Ancient Egyptians worshiped Apis bulls as manifestations, or heralds, of Ptah, the creator-god of Memphis, 15 miles south of modern Cairo. The Apis cult stretches back to the earliest dynasties, and the bulls themselves were associated with the pharaoh. Only one Apis bull at a time was chosen to preside over the cult; when that bull died, there was national mourning, the embalmed bull was transported in procession from Memphis to nearby Saqqara, where it was buried in underground catacombs known as the Serapeum, and a new bull was chosen.

In 1850 the French archaeologist Auguste Mariette discovered the Serapeum at Saqqara. The catacombs contained mummified bulls, massive stone sarcophagi (such as the one shown) and—especially important for chronologists—inscribed stelae dedicated by high priests at the death of each Apis bull.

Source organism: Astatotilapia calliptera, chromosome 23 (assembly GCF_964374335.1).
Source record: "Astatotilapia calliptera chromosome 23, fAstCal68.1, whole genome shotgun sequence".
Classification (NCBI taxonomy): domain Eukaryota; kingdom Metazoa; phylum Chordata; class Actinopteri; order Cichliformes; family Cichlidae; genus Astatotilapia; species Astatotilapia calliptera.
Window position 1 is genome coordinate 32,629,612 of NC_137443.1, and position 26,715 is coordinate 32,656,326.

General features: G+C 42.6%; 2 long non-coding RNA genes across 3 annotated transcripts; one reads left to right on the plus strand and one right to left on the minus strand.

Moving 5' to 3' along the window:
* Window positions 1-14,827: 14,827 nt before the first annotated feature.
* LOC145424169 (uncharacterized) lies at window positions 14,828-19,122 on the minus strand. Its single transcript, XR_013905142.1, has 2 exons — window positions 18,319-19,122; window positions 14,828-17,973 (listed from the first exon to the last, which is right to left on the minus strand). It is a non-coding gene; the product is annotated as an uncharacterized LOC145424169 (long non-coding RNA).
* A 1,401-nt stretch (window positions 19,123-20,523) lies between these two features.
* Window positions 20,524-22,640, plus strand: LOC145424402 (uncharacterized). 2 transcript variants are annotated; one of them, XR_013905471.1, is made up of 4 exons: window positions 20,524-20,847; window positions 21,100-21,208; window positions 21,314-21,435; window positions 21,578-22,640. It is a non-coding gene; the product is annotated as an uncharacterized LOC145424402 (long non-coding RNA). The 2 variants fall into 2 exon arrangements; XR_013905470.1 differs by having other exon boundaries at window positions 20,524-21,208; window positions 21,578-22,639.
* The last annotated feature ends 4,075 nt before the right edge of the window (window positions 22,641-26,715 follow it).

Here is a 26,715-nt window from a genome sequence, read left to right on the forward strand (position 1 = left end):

Many of the inscriptions include the names of the pharaohs who ruled during an Apis bull’s lifetime, as well as the bull’s birth date, death date and life-span. These texts have enabled scholars to date securely the reigns of Egyptian pharaohs—and any other rulers with whom those pharaohs were in contact—back to 664 B.C.

Following is a quotation from the earliest inscription found in the Serapeum. It tells us that the Nubian pharaoh Taharqa (c. 690–664 B.C.) preceded the pharaoh Psamtik I (664/663–610 B.C.) and that the bull died at the end of Psamtik’s 20th regnal year:

“Year 20, fourth month of the third season (twelfth month), day 21; under the majesty of the King of Upper and Lower Egypt, Wahibre; Son of Re, of his body, Psamtik I; went forth the majesty of Apis, the Living Son, to heaven.

“This god was conducted in peace to the Beautiful West in the year 21, second month of the first season (second month) (on) the twenty-fifth day.

“Now, he was born in the year 26 of King Taharka; he was received into Memphis on the fourth month of the second season (eighth month), (on) the ninth day; which makes it 21 years.”